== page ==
10 Stylish Tile Options for Your Fireplace Surround

HGTV heads to the Ann Sacks showroom at the Atlanta Decorative Arts Center to check out classic and cutting-edge fireplace surround tile options, from interlocking wood to hand-painted terra cotta.

Photo By: Brian Patrick Flynn

Photo By: Brian Patrick Flynn

Photo By: Brian Patrick Flynn

Photo By: Brian Patrick Flynn

Photo By: Brian Patrick Flynn

Photo By: Brian Patrick Flynn

Photo By: Brian Patrick Flynn

Photo By: Brian Patrick Flynn

Photo By: Brian Patrick Flynn

Photo By: Brian Patrick Flynn

Photo By: Brian Patrick Flynn

Tile Styles, Explained

With a wide range of styles, price points and applications available, the tile you choose for your fireplace surround can make or break its intended look. As this wall of styles at the Ann Sacks showroom at the Atlanta Decorative Arts Center demonstrates, there's an option, color and material out there to fit any homeowner's taste.

Striated Naxos

Naxos, a white marble from Greece, is a great fit for glamorous fireplace surrounds. Commonly available with striated detail, Naxos adds both texture and subtle pattern, a great alternative to solid marble, which can result in a heavy, overly rich look. When striated marble is applied to a fireplace surround, it's best to minimize grout lines by choosing a shade identical to or similar to the color of the tile.

Handcrafted Crackle Brick

Subway tile has become a versatile modern classic since it fits effortlessly into almost any style of home; however, it's mainly used in wet spaces such as bathrooms, kitchens and powder rooms. For a similar look befitting of a fireplace, handcrafted crackle brick is a great choice. Available in sizes identical to or similar to ceramic subway tile, handcrafted ceramic crackle brick has a slightly imperfect look, offering a play on texture and a variation in color. To showcase the rough edges of the tile, use a grout similar to its coloring. When a contrasting grout is used, it will detract from the edges.

Metallic Porcelain

Metallic porcelain tile is excellent for bringing a modern, moody touch to a fireplace. Depending on the tile chosen, metallics are often installed without grout, instead butted up against one another for a seamless look. Since metallic porcelain smudges easily, it requires more cleaning and maintenance than other tiles. If grout is used with metallic tile, it's important to use un-sanded grout since sanded will scratch the surface.

Wood-Look Porcelain

Most woods are not recommended for use around a fireplace surround due to flammability. To bring a similar, fireproof look to a wall, consider wood-look porcelain tile. Available in planks, this adds the look and feel of wood to a fireplace surround without the danger associated with true lumber.

Sculptural Midcentury Ceramic

Midcentury modern architecture is known for geometric shapes, asymmetry and a heavy use of rounded edges. To bring a touch of midcentury style to a fireplace surround, consider sculptural midcentury ceramic. Once applied to a wall, it creates the look and feel of something one of a kind. Higher in cost (commonly offered between $50 and $80 per square foot), this can truly elevate a basic wall of sheet rock to high design stature.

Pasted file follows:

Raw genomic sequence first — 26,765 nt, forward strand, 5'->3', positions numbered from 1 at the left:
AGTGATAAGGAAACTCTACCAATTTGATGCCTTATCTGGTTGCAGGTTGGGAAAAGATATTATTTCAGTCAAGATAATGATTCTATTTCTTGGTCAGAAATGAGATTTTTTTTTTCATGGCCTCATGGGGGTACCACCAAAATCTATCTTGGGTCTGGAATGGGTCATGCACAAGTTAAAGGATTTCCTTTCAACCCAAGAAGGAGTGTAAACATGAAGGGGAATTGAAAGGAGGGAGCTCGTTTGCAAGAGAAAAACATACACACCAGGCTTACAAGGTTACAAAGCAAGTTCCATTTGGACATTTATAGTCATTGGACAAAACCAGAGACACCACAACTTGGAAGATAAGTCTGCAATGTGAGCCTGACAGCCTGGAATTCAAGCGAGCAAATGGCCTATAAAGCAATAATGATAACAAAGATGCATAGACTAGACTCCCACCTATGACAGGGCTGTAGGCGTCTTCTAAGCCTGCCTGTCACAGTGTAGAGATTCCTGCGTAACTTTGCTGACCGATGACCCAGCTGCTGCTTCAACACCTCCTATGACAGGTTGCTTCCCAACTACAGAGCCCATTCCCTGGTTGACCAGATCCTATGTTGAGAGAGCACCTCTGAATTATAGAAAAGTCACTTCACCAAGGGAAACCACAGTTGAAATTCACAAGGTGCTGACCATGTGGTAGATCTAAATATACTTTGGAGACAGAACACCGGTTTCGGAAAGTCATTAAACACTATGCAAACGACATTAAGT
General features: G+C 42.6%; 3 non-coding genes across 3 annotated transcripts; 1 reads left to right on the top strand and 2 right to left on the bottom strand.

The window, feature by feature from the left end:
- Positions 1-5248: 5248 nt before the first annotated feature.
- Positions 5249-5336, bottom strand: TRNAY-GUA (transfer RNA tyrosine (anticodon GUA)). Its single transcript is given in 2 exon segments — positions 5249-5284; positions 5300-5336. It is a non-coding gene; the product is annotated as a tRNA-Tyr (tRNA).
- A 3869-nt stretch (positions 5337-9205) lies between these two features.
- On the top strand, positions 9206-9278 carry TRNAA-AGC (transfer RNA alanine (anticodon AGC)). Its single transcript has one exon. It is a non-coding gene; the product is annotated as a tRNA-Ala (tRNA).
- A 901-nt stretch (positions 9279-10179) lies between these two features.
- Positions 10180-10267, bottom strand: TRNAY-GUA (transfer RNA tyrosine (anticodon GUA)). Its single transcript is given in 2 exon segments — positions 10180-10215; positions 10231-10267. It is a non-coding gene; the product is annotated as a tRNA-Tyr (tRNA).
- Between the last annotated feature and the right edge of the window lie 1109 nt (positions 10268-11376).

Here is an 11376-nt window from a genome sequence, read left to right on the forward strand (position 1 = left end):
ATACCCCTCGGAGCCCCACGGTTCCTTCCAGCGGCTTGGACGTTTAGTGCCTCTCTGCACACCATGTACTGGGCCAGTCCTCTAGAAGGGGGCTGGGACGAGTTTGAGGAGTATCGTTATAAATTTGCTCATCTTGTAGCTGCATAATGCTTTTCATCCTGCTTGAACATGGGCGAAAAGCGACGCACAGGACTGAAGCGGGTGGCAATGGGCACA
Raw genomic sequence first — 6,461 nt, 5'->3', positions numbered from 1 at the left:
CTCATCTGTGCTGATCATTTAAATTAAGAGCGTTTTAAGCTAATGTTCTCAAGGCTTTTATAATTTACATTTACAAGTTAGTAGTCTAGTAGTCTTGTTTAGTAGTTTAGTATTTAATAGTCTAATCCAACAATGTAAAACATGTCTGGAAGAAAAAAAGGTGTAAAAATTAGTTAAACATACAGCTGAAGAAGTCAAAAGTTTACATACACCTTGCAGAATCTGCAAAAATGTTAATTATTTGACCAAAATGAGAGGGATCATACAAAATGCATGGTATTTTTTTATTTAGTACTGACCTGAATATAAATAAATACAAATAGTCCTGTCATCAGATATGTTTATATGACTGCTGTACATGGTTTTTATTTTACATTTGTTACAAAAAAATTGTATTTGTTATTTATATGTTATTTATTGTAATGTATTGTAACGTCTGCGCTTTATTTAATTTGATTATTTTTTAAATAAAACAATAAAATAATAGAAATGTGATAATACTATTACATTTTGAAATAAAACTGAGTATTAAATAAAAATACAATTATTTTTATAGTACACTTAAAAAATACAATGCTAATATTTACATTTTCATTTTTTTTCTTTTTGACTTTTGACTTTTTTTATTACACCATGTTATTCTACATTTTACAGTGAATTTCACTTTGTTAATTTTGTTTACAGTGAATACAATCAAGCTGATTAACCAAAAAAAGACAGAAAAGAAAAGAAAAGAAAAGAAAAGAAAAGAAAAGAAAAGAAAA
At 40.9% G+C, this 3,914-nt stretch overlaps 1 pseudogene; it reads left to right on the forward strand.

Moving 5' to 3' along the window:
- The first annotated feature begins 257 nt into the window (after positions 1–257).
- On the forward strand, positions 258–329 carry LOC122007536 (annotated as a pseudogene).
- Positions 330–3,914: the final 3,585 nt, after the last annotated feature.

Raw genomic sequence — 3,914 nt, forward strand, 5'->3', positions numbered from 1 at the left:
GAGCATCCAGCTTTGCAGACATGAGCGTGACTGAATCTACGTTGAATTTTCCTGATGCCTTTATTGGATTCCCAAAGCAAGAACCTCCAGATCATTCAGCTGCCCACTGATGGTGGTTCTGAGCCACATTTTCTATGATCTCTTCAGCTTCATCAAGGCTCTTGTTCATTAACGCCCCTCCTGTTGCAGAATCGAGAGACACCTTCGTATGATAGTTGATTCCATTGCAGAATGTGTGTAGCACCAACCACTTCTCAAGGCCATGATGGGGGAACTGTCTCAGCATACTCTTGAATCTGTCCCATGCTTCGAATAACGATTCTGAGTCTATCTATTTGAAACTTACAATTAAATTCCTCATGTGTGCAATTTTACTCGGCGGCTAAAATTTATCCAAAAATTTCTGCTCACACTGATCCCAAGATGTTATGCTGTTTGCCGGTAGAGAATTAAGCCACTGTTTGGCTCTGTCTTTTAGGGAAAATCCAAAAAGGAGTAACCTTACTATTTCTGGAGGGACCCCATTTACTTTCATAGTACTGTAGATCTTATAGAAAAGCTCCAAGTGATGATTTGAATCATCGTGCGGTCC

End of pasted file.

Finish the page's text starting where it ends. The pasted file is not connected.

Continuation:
Carrara Marble

A classic hit with designers and architects alike, white Carrara marble is a fit for almost any style of architecture or design. Available in the medium price point, Carrara can take on completely different characteristics depending on how it's finished. Honed Cararra often evokes more of a relaxed feeling, while polished tends to appear more glamorous or formal.

Hand-Painted Terra Cotta

Although terra-cotta tile has been a mainstay for homes in Mexico, the American Southwest, Southern California and South Florida, it's making its way into homes of all styles due to a recent update. Many tile manufacturers are now offering hand-painted terra-cotta tiles featuring modern, traditional, transitional, tribal and Southwestern patterns, which can add artisanal appeal to a fireplace surround. This tile is a great fit for homeowners interested in a casual look, especially since the imperfections and inconsistencies in each tile add to the eclectic, collected look.

Tesserae Mosaic

Mosaic wall tile is typically found in linear patterns, but recently, manufacturers have started offering mosaics with elaborate shapes created in a style known as tesserae. This type of design is made by tightly fitting tiny pieces of stone together to create interesting, complex shapes, such as fish scale or damask. When adding tesserae mosaic to a fireplace surround, keep in mind how different scales of patterns read from far away and close up. In an extra-large great room, a small-scale pattern may simply appear cluttered and busy. Conversely, small fireplace surrounds covered in patterns with large repeats will end up cutting the pattern off, detracting from the intended look. Oftentimes, the best fit for a fireplace surround is a medium-scale pattern.

Dimensional Wood Panels

Similar to tongue-and-groove wood flooring, interlocking dimensional wood panels can add architectural interest to a fireplace surround. Available in a wide range of styles and popular with contemporary and midcentury modern homeowners, most dimensional wood panel systems are finished with a protective varnish that makes it safe for use around a fireplace.

Architectural Relief

Made to bring classic architectural accents to walls, floors and ceilings, architectural relief tiles are an excellent way to make a fireplace appear handmade and high-end. Popularly used in art deco and art nouveau interiors, the tiles are made of stoneware similar to that used for serving food, and they're fired at a higher temperature than other styles of tiles to allow for a range of peaks and valleys in the tile's color and shading. Created in kilns, architectural relief tiles are also known for uneven shadows and surfaces.